Brexit, The Repatriation of Competences and the Future of the Union

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Constitutional law in Scotland is dominated by uncertainty – uncertainty over the United Kingdom’s future relationship with the European Union, over Scotland’s future relationship with the European Union, and over Scotland’s future relationship with the United Kingdom. The immediate cause of that uncertainty is ‘Brexit’, which the UK Supreme Court said in its recent Miller judgment will effect no less fundamental a change in the UK’s constitutional arrangements than that which occurred when the UK joined the European Communities as the European Union then was in 1973. It will also necessitate amendments to the devolution settlement, which has only just been amended by the Scotland Act 2016; quite apart from which it may well prompt a second Scottish independence referendum, within a few short years of the first, which was supposed to have settled the question of Scotland’s constitutional future ‘for a generation’. A further but less immediate cause of constitutional uncertainty, which also has its origins in the UK’s or more accurately the Conservative Party’s troubled relationship with Europe, is the Conservative Government’s manifesto commitment to replace the Human Rights Act 1998 with a British Bill of Rights, which has been put on hold until the UK’s arrangements for leaving the European Union are known.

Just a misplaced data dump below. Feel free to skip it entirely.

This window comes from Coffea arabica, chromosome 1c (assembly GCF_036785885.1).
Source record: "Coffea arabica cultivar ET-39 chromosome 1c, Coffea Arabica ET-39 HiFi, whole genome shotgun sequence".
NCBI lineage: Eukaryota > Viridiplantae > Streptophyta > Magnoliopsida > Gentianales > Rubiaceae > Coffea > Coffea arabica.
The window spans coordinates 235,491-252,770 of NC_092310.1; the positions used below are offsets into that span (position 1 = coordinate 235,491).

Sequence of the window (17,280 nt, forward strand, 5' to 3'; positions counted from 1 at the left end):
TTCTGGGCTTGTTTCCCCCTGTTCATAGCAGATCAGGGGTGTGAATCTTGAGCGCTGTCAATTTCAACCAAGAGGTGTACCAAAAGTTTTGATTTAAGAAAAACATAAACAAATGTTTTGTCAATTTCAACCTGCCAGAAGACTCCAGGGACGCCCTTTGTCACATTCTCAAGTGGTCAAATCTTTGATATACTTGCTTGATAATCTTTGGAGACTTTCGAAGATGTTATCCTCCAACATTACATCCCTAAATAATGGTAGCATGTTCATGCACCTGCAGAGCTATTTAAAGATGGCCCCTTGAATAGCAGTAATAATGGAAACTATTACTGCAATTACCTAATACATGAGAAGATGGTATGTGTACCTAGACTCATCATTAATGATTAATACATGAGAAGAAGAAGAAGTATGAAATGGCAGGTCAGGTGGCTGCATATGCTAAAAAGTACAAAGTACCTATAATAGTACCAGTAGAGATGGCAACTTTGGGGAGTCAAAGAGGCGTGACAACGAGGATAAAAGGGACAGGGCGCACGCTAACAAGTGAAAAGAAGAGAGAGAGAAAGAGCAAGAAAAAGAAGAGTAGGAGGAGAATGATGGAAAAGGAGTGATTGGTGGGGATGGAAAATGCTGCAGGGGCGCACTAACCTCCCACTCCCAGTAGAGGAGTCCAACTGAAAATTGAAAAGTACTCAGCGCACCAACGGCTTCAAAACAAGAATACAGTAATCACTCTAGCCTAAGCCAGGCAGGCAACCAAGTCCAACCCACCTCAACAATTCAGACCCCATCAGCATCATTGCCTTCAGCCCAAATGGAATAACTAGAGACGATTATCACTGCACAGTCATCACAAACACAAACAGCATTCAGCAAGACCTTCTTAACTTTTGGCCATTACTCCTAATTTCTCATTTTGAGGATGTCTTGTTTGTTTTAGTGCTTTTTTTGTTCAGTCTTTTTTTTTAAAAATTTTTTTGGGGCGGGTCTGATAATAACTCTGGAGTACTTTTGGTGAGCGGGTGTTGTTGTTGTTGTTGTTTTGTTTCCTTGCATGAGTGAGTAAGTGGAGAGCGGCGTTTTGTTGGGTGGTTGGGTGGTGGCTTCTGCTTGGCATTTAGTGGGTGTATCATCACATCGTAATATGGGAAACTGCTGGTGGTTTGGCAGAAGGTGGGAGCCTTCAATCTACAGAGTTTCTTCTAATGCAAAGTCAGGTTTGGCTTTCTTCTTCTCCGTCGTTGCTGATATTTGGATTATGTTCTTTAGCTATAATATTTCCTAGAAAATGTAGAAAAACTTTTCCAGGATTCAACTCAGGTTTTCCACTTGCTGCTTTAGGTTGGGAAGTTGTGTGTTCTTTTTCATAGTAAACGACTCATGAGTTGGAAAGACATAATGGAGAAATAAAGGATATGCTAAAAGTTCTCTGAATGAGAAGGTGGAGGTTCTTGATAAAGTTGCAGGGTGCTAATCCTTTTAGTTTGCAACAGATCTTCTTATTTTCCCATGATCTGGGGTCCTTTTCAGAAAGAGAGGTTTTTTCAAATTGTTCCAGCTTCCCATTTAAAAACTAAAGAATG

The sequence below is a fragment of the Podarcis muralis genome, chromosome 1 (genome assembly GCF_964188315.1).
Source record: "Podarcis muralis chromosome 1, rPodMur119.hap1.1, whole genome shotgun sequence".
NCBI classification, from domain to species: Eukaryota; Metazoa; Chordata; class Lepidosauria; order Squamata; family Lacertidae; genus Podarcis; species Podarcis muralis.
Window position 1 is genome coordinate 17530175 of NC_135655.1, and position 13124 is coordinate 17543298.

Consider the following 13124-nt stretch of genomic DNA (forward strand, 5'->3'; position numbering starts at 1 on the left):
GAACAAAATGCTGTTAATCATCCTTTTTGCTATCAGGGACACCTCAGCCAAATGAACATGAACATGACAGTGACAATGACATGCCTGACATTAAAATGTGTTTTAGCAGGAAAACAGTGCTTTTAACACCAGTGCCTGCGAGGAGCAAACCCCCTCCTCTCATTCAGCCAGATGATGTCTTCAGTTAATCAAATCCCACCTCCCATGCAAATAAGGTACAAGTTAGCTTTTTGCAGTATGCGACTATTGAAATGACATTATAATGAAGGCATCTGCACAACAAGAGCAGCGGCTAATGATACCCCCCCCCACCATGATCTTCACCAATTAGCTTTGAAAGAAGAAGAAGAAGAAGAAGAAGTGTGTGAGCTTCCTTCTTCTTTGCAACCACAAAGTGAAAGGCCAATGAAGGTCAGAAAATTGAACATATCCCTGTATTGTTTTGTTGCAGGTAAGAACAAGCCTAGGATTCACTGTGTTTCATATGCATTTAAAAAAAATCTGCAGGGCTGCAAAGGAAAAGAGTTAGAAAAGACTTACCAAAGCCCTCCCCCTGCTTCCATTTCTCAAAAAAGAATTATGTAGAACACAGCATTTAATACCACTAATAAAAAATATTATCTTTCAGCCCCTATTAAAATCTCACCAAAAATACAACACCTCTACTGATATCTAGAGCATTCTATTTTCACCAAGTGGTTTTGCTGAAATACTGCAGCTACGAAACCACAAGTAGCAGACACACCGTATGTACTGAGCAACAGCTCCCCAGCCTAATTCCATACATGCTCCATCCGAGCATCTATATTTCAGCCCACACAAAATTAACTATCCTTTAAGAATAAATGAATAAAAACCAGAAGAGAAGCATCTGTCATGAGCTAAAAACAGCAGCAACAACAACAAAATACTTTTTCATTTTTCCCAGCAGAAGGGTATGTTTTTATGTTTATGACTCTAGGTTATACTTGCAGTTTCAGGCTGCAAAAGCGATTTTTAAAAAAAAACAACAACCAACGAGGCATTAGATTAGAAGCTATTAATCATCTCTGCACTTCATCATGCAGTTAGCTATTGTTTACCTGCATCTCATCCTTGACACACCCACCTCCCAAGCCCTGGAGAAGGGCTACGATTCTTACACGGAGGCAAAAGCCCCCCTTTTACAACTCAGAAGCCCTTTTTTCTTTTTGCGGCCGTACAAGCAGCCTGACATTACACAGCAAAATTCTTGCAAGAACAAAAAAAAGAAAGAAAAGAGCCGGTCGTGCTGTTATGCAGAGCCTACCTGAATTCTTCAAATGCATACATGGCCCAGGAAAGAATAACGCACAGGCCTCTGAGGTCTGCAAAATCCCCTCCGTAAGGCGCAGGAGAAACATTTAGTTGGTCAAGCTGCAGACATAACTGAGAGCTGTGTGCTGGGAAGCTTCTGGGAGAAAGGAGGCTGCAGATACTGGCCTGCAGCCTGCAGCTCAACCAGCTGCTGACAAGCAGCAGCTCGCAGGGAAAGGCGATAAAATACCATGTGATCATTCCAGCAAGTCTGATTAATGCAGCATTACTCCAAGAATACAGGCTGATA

Original languageEnglish
Pages (from-to)38-47
Number of pages9
JournalJuridical Review: the Law Journal of the Scottish Universities
Issue number1
Publication statusPublished - Apr 2017



  • Constitutional law
  • Devolution
  • Brexit

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